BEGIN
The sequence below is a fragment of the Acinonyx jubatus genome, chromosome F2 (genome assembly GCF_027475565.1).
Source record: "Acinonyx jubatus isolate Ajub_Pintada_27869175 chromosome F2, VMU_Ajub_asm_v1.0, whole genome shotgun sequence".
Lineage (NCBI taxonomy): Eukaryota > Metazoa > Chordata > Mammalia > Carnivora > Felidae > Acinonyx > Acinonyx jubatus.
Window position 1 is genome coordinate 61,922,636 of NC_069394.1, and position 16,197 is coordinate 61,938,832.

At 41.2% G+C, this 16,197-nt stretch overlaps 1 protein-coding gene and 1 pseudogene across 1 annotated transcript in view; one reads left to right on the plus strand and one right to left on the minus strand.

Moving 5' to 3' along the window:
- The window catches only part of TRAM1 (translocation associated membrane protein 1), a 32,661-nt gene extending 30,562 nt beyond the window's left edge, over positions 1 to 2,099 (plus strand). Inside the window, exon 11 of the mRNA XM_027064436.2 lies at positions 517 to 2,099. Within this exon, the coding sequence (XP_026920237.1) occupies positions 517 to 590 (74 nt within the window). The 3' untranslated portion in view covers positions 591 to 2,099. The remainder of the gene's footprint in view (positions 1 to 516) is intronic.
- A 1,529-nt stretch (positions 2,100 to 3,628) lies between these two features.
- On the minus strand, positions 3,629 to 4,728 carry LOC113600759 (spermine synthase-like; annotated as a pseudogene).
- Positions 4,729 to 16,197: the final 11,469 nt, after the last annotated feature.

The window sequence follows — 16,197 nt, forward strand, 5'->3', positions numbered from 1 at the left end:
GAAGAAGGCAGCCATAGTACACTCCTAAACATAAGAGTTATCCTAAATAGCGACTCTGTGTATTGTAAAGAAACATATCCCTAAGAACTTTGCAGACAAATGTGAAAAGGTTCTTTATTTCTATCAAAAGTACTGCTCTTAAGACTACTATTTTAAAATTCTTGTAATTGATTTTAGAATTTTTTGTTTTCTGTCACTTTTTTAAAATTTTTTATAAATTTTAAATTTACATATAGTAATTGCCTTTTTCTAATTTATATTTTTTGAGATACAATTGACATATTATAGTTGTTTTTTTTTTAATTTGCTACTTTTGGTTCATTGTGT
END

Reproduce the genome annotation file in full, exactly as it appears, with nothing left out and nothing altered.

The sequence below is a fragment of the Acinonyx jubatus genome, chromosome F2 (genome assembly GCF_027475565.1).
Source record: "Acinonyx jubatus isolate Ajub_Pintada_27869175 chromosome F2, VMU_Ajub_asm_v1.0, whole genome shotgun sequence".
Lineage (NCBI taxonomy): Eukaryota > Metazoa > Chordata > Mammalia > Carnivora > Felidae > Acinonyx > Acinonyx jubatus.
Window position 1 is genome coordinate 61,922,636 of NC_069394.1, and position 16,197 is coordinate 61,938,832.

At 41.2% G+C, this 16,197-nt stretch overlaps 1 protein-coding gene and 1 pseudogene across 1 annotated transcript in view; one reads left to right on the plus strand and one right to left on the minus strand.

Moving 5' to 3' along the window:
- The window catches only part of TRAM1 (translocation associated membrane protein 1), a 32,661-nt gene extending 30,562 nt beyond the window's left edge, over positions 1 to 2,099 (plus strand). Inside the window, exon 11 of the mRNA XM_027064436.2 lies at positions 517 to 2,099. Within this exon, the coding sequence (XP_026920237.1) occupies positions 517 to 590 (74 nt within the window). The 3' untranslated portion in view covers positions 591 to 2,099. The remainder of the gene's footprint in view (positions 1 to 516) is intronic.
- A 1,529-nt stretch (positions 2,100 to 3,628) lies between these two features.
- On the minus strand, positions 3,629 to 4,728 carry LOC113600759 (spermine synthase-like; annotated as a pseudogene).
- Positions 4,729 to 16,197: the final 11,469 nt, after the last annotated feature.

The window sequence follows — 16,197 nt, forward strand, 5'->3', positions numbered from 1 at the left end:
GAAGAAGGCAGCCATAGTACACTCCTAAACATAAGAGTTATCCTAAATAGCGACTCTGTGTATTGTAAAGAAACATATCCCTAAGAACTTTGCAGACAAATGTGAAAAGGTTCTTTATTTCTATCAAAAGTACTGCTCTTAAGACTACTATTTTAAAATTCTTGTAATTGATTTTAGAATTTTTTGTTTTCTGTCACTTTTTTAAAATTTTTTATAAATTTTAAATTTACATATAGTAATTGCCTTTTTCTAATTTATATTTTTTGAGATACAATTGACATATTATAGTTGTTTTTTTTTTAATTTGCTACTTTTGGTTCATTGTGT